Faculty of Law postdoctoral fellow explores access to life-changing treatments

Nevicia Case examines the ethical, legal and societal implications of regenerative medicine

Jyllian Park - 23 February 2024

nevicia-case.jpegWhen it comes to improving Canadians’ access to autologous cell-based therapies — using the patient's own cells or tissues to help with a range of medical concerns from muscle regeneration to Type I Diabetes — Nevicia Case’s research is taking a global approach.

This postdoctoral fellow with the University of Alberta Faculty of Law is examining the ethical, legal and societal implications of regenerative medicine and the barriers impacting patient access to these life-changing treatments. 

“Nevicia’s work has been central to broadening the discourse around emerging biotechnologies to include the perspectives of diverse communities and to draw attention to issues of justice, equity, and affordable access to cutting-edge technologies,” says Professor Ubaka Ogbogu. “Nevicia has made the cross-over from clinical science research to policy research in an exemplary manner that truly reflects the multidisciplinary nature of the work we do.”

To understand how our current system can adjust to better facilitate affordable and equitable access to these therapies, as part of her research working under the supervision of Ogbogu, Case has been conducting interviews and surveys with different populations across the country, including patients, clinicians and medical researchers. 

“The challenge with autologous cell-based therapies is that they're often being force-fit into the same regulatory pathway as drugs,” says Case. “There's been this tension created between wanting to have the therapies available for clinical use and making sure there are rigorous clinical trials done first.” 

In the medical world, a number of standards must be met before regulators can accept a drug. However, in the case of cell and gene therapies, these regulatory barriers can have far-reaching impacts, especially when it comes to the efficacy of the therapies and patient access and affordability. 

“Much of the body of knowledge and research activities that we’re aware of in this field are emerging from the Global North,” says Case. “Most of the therapies being developed in these regions are prohibitively costly, with some costing hundreds of thousands of dollars.”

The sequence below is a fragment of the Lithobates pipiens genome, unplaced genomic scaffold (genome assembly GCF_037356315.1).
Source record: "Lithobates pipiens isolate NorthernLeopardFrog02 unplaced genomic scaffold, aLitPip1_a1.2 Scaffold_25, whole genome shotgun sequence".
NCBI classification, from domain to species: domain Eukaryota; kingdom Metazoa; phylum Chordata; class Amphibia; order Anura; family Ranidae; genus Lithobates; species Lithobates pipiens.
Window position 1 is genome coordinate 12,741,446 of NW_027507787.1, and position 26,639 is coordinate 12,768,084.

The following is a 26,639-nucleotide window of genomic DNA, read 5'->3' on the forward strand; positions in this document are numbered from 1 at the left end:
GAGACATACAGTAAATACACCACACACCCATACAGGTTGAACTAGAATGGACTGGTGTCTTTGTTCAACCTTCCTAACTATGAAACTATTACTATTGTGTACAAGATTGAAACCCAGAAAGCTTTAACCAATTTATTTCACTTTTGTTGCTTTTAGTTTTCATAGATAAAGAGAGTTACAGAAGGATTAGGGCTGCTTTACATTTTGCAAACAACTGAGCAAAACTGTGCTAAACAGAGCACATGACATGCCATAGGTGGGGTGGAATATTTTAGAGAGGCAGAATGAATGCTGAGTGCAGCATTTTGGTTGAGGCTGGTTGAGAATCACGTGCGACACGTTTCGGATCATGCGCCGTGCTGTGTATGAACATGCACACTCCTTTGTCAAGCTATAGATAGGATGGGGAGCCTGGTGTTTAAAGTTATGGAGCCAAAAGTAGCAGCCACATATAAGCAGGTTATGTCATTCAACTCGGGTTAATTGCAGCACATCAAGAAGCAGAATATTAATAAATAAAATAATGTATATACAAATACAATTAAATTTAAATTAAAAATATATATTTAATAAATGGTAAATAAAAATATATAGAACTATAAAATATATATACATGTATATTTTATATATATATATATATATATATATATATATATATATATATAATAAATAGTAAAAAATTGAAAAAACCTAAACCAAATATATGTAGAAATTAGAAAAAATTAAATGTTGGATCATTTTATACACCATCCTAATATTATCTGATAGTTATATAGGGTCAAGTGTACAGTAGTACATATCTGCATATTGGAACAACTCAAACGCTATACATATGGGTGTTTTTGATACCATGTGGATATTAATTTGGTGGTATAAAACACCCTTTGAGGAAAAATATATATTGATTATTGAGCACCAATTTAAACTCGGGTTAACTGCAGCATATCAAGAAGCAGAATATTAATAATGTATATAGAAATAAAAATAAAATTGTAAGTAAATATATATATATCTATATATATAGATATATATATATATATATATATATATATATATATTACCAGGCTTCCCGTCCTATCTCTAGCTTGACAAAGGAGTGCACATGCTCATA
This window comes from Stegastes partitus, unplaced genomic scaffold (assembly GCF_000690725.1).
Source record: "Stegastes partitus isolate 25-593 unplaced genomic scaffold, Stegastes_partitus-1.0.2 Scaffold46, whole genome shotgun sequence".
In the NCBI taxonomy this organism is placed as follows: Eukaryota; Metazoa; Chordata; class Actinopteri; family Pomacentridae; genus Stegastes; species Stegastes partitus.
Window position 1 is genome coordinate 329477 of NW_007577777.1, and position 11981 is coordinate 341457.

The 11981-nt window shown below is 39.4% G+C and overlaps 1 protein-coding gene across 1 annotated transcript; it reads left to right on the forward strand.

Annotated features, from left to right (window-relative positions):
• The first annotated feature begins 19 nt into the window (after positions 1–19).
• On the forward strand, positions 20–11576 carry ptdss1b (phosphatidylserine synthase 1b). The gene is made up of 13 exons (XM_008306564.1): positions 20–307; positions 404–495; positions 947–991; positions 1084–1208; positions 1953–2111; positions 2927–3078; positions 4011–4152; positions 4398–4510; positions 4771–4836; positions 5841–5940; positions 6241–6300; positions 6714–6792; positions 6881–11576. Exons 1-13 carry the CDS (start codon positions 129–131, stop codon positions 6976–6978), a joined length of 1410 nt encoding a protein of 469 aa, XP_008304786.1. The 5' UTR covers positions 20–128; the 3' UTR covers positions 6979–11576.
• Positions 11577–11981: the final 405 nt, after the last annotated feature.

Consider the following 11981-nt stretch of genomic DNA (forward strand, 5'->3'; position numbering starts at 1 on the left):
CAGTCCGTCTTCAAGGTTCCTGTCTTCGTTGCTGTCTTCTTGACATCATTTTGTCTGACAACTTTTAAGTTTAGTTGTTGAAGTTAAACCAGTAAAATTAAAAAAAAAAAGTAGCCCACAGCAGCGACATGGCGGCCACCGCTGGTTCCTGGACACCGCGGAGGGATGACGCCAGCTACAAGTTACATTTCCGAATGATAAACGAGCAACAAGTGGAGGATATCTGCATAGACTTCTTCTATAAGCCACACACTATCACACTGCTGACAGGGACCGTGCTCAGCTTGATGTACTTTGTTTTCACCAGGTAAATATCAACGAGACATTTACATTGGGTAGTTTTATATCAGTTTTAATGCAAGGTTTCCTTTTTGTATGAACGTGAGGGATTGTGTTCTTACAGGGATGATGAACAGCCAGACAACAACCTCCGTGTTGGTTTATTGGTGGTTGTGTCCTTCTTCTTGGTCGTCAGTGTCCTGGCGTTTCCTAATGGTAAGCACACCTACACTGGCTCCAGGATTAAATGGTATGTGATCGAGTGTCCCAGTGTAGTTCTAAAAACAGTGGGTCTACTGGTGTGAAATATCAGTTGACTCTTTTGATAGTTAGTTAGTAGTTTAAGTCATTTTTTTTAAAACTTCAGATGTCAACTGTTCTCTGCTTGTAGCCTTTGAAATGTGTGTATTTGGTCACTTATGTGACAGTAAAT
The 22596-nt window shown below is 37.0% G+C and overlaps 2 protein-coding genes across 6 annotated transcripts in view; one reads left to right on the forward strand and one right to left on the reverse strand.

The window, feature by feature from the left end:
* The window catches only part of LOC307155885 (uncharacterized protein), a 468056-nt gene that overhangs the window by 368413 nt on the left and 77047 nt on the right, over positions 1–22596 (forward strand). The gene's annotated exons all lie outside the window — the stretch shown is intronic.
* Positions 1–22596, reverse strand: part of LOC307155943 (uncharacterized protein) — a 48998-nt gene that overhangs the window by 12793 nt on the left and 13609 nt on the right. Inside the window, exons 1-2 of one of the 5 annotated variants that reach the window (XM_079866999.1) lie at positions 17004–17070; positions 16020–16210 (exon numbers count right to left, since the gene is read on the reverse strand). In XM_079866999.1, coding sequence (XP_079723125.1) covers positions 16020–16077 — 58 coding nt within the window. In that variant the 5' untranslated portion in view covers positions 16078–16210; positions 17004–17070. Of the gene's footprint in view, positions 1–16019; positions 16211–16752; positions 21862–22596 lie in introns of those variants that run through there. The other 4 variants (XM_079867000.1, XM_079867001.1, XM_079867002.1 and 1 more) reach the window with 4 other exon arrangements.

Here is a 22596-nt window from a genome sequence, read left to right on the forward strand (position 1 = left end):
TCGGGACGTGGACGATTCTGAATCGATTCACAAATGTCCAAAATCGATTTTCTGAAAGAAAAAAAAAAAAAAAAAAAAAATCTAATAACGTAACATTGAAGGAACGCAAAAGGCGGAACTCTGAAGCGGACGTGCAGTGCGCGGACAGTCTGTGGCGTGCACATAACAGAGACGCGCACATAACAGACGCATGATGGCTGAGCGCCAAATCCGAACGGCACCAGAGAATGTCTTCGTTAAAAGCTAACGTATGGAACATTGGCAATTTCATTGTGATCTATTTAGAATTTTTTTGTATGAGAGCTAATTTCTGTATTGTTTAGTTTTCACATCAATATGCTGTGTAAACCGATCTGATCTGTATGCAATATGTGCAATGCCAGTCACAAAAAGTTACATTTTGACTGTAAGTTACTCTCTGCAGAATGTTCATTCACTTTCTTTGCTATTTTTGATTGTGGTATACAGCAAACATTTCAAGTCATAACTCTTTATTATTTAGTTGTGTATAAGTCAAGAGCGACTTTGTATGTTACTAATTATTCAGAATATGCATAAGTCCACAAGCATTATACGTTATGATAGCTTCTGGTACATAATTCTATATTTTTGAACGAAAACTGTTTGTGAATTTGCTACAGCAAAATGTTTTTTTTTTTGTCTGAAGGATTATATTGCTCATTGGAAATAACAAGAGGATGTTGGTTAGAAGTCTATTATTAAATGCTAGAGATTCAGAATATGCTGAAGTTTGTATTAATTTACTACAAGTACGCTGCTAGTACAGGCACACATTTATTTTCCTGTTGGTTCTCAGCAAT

While many drug manufacturers in the Global North (the world's developed countries) are producing treatments that are out of reach for many patients, Case is looking to countries in the Global South (the world’s developing and least developed countries) for more cost-effective ways of bringing gene and cell therapies to the market. 

“Because there are often fewer research resources available in the Global South, scientists are more likely to devise therapies at a much lower cost,” says Case. “We might be able to learn from how these regions are developing therapies and follow similar processes in the Global North. This also serves as a way of moving towards equity in the flow of scientific and regulatory knowledge between the Global South and the Global North.” 

Medicine as Policy 

To drive policy reform, Case, who completed her Master’s in Medical Science at the University of Calgary and Ph.D. in Psychiatry at McGill University, is leveraging the legal experience of her colleagues at the Faculty of Law in tandem with her medical research background.

This past December, Case participated in a panel discussion at a Parliamentary Health Research Caucus event in Ottawa, where she educated a room full of parliamentarians on the issues surrounding access to and affordability of regenerative medicines.

“It’s interesting to see how the research I do is applicable across so many professional areas,” says Case. “That’s something I wanted when I came into the Faculty of Law and, coming from the sciences, it’s refreshing to feel this close to seeing the impact of my research.”

Fighting for systemic changes to how cell and gene therapies are regulated in Canada is no easy task. However, incorporating lessons-learned from researchers and scientists outside the Global North could have massive implications worldwide for patients who require these life-saving stem cell treatments. 

To further this knowledge-sharing, Case is organizing a workshop in Ballito, South Africa, this April. She, along with Ogbogu and other experts in regenerative medicine regulation from throughout the Global South will meet to discuss the global landscape of research and regulatory challenges and how the Global South can be included in its evolution.  

“In terms of developing better regulations in Canada, the wheels turn slowly, but the need is urgent,” says Case. “Numerous cell and gene therapies are being developed in the lab now, with some already in clinical trials and nearing the point where they are ready to go to market. Drawing on diverse voices both in Canada and globally could better inform how Health Canada might be able to design regulations pertaining to cell and gene therapies going forward.”